A Record Number of Black Republicans Are Running for Office. They're Revolutionizing the GOP | Opinion

A record number of Black Republican candidates are running for congressional office this year. The National Republican Congressional Committee counted 81 African American candidates running under the GOP banner in 72 congressional districts in 2022. This is more than a 50 percent increase over the 2020 election cycle. And if the GOP knows what's good for it, this will be the start of a new era in right-wing politics.

This new development comes after decades during which the GOP struggled to attract minorities into its ranks—both minority voters as well as minority candidates. The Republican Party, which saw its support among Black Americans begin its descent shortly after Reconstruction, stopped making concerted efforts to regain Black support by the 1960s. President Richard Nixon, who had a "Black Cabinet," was the last Republican president to make a concerted push to win over Black voters. Since then, the party got by making milquetoast overtures to the Black community, almost as if they were merely checking a box.

But now, in the post-Trump era, it appears the GOP is beginning to embrace a new strategy, one that includes supporting minority and female candidates to appeal to a broader swath of voters. One of the lessons the party seems to have learned of late is that representation matters. And in a movement that purports to eschew identity politics, it appears that at least some in the leadership understand that one crucial part of winning over Black voters, in particular, is to make sure they see people in the party who look like them.

Rep. Byron Donalds (R-FL) told the Washington Times that having more Black conservatives in the House has helped to inspire more Black voters to give GOP candidates a chance. "They see me. They see Burgess. They saw [Rep. Allen West of Florida]. They saw [Rep. Mia Love of Utah]. They see [Virginia Lt. Gov.] Winsome Sears. They see [North Carolina Lt. Gov.] Mark Robinson," he explained. "And what they say is, 'You know what? Maybe I should step up, too.'"

Recent data shows that Donalds' assessment is spot on: In March, the Wall Street Journal published the results of a poll showing that Democrats were bleeding support among Black Americans. Meanwhile support for GOP candidates in the upcoming congressional elections rose to 27 percent from last November.

I have long criticized the Republican Party for its refusal to engage with Black Americans in a meaningful way. Instead of working to make inroads with African Americans, the establishment made excuses for why they couldn't, shouldn't, or wouldn't spend time striving to earn their votes.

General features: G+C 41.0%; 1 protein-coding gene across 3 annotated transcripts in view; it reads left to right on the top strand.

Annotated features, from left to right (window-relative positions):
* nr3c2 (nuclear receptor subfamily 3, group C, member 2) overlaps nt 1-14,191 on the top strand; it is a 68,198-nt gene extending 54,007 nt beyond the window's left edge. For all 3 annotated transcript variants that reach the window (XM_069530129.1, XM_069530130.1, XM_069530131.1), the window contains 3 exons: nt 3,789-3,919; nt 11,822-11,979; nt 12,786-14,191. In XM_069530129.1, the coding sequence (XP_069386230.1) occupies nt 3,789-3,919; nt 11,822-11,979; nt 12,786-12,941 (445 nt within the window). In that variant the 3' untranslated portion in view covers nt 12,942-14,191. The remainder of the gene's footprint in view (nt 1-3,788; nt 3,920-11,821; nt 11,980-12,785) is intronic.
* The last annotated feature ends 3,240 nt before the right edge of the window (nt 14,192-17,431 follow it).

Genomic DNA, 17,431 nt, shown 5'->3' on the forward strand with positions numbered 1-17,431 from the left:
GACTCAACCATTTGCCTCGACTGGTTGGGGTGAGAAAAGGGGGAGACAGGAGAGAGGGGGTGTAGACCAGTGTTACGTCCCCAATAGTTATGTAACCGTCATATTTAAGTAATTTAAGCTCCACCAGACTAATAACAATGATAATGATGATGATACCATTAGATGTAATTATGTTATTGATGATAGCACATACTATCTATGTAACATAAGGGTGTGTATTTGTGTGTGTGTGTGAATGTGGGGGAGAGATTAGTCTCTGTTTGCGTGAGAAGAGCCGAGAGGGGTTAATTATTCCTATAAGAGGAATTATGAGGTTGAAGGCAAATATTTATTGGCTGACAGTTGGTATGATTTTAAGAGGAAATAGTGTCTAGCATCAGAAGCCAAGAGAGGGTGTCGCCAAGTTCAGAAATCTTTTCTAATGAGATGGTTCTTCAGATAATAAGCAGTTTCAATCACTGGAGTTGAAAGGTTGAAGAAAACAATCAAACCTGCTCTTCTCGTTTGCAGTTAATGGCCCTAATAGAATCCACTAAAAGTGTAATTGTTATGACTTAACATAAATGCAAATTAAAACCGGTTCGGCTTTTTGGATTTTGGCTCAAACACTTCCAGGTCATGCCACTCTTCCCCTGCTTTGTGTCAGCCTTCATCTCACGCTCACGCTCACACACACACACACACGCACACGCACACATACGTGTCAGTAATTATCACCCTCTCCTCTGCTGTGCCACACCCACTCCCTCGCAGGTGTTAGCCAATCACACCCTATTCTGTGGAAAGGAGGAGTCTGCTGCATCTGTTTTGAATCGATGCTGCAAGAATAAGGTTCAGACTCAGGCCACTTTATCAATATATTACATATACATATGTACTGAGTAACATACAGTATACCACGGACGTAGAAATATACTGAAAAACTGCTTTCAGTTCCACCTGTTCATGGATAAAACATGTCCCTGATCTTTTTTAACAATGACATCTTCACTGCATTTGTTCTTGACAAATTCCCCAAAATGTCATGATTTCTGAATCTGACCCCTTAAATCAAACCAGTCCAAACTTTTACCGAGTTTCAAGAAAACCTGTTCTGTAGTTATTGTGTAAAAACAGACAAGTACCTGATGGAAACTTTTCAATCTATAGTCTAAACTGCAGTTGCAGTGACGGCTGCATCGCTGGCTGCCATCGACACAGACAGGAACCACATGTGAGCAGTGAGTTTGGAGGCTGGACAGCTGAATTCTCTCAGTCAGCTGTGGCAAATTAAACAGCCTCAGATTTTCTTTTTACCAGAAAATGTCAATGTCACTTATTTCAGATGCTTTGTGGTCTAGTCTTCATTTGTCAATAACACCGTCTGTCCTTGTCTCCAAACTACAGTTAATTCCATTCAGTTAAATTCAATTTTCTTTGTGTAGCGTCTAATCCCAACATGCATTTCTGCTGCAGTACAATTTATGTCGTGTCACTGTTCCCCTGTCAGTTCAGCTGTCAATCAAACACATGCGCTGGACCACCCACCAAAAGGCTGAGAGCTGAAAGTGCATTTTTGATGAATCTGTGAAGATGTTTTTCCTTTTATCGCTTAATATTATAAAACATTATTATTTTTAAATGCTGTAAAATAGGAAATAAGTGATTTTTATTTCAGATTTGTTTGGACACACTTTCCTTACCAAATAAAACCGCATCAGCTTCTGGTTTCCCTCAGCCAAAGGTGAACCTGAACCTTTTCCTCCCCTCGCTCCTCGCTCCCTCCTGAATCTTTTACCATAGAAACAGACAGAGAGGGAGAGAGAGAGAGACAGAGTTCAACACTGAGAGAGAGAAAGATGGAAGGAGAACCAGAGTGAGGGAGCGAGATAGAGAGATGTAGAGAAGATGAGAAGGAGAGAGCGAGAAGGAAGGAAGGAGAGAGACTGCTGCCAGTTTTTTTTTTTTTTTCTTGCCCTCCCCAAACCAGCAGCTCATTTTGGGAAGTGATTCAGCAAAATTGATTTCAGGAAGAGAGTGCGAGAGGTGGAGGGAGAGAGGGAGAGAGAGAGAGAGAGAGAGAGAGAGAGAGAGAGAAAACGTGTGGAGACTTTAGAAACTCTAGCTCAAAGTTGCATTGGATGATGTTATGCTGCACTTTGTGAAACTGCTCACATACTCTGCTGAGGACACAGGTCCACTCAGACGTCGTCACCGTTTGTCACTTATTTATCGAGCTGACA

Winsome Sears
CHANTILLY, VIRGINIA - NOVEMBER 02: Virginia Republican candidate for lieutenant governor Winsome Sears takes the stage with her family during an election night rally at the Westfields Marriott Washington Dulles on November 02, 2021 in Chantilly, Virginia. Virginians went to the polls Tuesday to vote in the gubernatorial race that pitted Republican gubernatorial candidate Glenn Youngkin against Democratic gubernatorial candidate, former Virginia Gov. Terry McAuliffe. Chip Somodevilla/Getty Images

Now, it seems that a slow, much-needed change is in the works. A record number of Black Republicans are running—and they're revolutionizing the party of Lincoln.

Still, much of the impetus behind the uptick in the percentage of Black voters willing to give GOP candidates a chance has more to do with the Democrats' incompetence and inattention to matters that affect the Black community than it does with any actual policy or proposals Republicans have on offer. Black Americans have become disenchanted with a party that made sweeping promises for decades without following through. At least some have become fed up with being taken for granted and repeatedly lied to.

To put it simply, Democrats are repelling Black Americans more than Republicans are attracting them.

For the GOP to continue ramping up its efforts to appeal to African Americans, they must listen as much as they speak. They must find out what our long-neglected community is truly after. They will find much in common with the Black community; after all, two-thirds of Black Americans consider themselves moderate or conservative.

But Republicans must also remember this undertaking is a marathon, not a sprint. It may take a few election seasons of sustained investment of time, money, and other resources to produce the results they wish to see. The GOP should prepare to lose in the short term. It will pay off big in the long term.

The fact that so many African American candidates are running under the GOP banner is a welcome sign. The level of support they are receiving reflects a tremendous paradigm shift in the thinking of the conservative movement when it comes to voting groups that have proven to be elusive in the past. The Right is ready for a change in strategy, and with Black Americans becoming less loyal to the Democrats, the Republicans have an unprecedented opportunity.

The question is: Will they take it?

Jeff Charles is the host of "A Fresh Perspective" podcast and a contributor for RedState and Liberty Nation.

The views in this article are the writer's own.